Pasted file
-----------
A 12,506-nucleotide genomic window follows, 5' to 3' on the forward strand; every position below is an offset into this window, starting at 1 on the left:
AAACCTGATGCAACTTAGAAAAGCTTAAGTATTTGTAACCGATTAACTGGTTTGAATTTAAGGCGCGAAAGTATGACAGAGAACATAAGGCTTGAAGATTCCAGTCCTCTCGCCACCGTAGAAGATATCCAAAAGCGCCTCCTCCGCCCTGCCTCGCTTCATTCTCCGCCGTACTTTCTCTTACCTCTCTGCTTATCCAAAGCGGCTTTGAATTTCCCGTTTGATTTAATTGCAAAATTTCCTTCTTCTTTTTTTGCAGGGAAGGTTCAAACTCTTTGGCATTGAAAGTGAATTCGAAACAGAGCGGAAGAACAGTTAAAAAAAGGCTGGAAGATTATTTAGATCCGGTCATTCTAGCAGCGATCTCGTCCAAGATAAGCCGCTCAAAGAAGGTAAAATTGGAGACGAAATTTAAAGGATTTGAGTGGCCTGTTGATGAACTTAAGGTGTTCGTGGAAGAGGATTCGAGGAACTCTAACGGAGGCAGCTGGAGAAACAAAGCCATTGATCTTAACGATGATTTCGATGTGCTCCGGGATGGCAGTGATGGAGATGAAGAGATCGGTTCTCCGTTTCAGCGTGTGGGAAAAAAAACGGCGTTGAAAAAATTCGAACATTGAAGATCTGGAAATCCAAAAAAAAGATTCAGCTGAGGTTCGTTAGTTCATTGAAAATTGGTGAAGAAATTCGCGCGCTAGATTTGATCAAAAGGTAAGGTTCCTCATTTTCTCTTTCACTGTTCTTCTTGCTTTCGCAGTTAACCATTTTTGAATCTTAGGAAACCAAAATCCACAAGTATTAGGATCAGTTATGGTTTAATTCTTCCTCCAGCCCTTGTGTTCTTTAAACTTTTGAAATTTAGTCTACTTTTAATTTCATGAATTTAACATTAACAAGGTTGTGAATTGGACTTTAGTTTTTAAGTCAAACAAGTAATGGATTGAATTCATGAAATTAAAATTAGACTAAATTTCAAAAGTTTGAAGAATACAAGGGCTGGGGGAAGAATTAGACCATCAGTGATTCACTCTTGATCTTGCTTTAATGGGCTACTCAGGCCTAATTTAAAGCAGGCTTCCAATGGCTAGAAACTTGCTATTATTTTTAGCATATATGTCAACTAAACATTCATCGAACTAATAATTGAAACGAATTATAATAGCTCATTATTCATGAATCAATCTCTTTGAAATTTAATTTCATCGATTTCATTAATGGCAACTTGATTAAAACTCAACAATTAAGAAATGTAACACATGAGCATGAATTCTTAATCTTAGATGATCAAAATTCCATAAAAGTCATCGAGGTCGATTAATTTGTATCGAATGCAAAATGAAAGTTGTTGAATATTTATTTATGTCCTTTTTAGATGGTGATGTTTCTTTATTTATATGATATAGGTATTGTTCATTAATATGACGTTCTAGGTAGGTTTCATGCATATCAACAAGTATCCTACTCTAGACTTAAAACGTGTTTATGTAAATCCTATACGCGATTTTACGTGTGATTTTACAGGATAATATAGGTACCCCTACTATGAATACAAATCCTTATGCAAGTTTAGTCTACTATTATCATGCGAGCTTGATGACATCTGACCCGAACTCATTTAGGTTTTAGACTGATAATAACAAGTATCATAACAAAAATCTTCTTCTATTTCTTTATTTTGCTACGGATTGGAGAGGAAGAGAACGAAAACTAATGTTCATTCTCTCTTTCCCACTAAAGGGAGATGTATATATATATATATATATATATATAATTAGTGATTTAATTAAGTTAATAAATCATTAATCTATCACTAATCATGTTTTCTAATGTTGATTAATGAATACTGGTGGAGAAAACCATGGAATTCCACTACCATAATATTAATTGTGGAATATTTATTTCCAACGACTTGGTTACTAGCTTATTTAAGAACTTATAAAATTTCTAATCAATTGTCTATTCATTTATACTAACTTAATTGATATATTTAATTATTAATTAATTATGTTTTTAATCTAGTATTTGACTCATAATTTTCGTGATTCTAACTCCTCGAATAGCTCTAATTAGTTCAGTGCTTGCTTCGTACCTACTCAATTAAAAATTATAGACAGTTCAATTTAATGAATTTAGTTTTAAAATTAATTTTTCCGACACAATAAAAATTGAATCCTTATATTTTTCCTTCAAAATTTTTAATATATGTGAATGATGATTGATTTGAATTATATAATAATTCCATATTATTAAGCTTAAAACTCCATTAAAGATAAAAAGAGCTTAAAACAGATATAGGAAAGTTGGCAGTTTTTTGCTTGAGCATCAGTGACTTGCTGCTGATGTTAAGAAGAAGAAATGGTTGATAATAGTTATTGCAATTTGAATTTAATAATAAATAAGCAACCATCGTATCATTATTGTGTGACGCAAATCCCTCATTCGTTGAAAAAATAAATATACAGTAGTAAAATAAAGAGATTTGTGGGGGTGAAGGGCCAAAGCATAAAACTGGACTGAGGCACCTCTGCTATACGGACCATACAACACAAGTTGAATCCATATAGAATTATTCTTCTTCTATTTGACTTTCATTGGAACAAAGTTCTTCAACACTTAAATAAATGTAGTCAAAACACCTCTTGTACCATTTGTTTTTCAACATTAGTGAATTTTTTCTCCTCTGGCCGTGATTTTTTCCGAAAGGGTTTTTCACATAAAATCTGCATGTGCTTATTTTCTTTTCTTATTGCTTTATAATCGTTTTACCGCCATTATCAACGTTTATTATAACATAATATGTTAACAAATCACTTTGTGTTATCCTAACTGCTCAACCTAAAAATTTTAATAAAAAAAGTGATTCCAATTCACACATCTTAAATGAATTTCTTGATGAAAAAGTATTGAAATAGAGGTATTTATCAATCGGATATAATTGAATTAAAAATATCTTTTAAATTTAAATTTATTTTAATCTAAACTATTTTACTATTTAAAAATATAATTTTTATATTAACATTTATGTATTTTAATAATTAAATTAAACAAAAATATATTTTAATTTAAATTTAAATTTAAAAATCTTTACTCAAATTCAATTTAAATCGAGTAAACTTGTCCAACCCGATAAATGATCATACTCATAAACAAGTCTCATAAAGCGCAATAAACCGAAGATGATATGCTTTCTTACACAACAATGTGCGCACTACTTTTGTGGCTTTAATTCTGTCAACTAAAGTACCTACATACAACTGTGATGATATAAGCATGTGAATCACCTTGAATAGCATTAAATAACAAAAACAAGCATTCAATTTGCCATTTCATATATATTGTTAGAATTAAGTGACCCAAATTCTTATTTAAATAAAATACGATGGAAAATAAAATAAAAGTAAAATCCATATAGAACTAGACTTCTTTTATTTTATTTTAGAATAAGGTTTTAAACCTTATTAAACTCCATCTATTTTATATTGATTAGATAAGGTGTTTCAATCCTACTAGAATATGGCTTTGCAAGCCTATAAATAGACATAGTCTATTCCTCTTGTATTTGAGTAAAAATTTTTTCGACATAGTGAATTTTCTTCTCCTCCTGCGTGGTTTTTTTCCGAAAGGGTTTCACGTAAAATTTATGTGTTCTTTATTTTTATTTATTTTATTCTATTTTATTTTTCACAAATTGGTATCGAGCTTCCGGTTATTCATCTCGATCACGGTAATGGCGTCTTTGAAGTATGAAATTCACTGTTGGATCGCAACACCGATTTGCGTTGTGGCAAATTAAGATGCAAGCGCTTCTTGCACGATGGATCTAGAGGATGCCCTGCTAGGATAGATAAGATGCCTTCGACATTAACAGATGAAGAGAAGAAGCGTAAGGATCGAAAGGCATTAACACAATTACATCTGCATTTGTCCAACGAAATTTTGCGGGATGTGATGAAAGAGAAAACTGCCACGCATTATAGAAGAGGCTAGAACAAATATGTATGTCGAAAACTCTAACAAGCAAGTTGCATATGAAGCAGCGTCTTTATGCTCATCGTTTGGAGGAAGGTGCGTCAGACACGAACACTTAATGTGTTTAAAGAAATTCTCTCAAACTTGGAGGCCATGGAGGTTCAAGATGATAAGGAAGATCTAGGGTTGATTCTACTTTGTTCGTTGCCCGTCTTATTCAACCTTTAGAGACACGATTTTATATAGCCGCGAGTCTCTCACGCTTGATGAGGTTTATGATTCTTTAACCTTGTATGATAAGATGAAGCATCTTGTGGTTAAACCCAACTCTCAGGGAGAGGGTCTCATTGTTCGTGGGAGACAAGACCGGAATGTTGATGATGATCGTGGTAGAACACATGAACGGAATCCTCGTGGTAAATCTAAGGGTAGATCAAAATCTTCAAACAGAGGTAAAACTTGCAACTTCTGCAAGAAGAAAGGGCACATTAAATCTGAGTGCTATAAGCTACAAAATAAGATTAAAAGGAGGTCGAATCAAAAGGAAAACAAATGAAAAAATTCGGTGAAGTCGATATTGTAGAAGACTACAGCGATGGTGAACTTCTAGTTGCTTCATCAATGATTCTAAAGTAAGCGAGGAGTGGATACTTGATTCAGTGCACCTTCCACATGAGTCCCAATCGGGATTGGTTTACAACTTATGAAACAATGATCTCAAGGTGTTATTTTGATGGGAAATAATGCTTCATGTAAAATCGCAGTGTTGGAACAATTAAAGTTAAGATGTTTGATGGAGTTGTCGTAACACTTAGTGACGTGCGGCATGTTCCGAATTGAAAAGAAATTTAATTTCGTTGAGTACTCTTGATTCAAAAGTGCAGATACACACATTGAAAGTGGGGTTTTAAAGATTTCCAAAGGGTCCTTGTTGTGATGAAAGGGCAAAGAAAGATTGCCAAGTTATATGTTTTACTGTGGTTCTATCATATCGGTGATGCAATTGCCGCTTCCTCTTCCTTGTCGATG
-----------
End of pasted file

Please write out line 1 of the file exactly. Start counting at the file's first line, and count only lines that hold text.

A 12,506-nucleotide genomic window follows, 5' to 3' on the forward strand; every position below is an offset into this window, starting at 1 on the left: